The uncertain role of substandard and falsified medicines in the emergence and spread of antimicrobial resistance.
Cavany S., Nanyonga S., Hauk C., Lim C., Tarning J., Sartorius B., Dolecek C., Caillet C., Newton PN., Cooper BS.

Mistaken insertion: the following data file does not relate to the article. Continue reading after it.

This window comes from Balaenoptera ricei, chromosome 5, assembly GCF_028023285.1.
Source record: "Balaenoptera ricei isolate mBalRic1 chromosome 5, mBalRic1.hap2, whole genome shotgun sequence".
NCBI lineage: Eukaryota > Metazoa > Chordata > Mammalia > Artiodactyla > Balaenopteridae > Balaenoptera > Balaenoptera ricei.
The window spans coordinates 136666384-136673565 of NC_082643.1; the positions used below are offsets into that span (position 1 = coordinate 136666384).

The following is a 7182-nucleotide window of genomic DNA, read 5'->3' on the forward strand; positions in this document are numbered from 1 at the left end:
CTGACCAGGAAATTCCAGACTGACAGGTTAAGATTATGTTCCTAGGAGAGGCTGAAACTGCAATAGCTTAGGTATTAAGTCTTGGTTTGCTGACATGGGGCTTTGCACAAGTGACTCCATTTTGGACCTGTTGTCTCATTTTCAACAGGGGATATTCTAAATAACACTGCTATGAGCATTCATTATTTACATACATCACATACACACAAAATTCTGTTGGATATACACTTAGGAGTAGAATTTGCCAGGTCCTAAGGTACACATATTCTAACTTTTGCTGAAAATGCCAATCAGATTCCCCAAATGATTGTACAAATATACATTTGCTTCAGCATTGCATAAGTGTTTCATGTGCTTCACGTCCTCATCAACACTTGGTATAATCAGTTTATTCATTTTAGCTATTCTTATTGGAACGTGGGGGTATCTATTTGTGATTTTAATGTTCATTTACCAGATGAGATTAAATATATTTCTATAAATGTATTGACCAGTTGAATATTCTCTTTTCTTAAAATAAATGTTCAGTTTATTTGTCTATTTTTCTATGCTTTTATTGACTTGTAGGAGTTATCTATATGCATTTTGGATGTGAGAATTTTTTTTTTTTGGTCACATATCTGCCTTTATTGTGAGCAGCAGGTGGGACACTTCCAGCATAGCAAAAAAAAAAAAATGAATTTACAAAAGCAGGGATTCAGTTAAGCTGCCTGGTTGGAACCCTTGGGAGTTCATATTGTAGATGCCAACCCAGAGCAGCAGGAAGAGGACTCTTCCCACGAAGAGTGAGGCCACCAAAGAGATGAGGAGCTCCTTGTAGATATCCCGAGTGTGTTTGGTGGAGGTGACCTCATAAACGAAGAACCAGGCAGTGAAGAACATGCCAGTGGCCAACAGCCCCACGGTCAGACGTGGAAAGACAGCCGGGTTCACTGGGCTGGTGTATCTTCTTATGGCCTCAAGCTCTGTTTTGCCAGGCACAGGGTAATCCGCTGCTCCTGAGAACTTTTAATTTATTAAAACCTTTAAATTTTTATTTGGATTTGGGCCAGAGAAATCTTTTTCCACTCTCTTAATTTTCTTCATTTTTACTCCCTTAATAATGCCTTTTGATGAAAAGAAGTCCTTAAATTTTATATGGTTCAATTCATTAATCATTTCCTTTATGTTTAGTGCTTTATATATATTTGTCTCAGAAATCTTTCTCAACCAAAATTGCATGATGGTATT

Approximately 10% of antimicrobials used by humans in low- and middle-income countries are estimated to be substandard or falsified. In addition to their negative impact on morbidity and mortality, they may also be important drivers of antimicrobial resistance. Despite such concerns, our understanding of this relationship remains rudimentary. Substandard and falsified medicines have the potential to either increase or decrease levels of resistance, and here we discuss a range of mechanisms that could drive these changes. Understanding these effects and their relative importance will require an improved understanding of how different drug exposures affect the emergence and spread of resistance and of how the percentage of active pharmaceutical ingredients in substandard and falsified medicines is temporally and spatially distributed.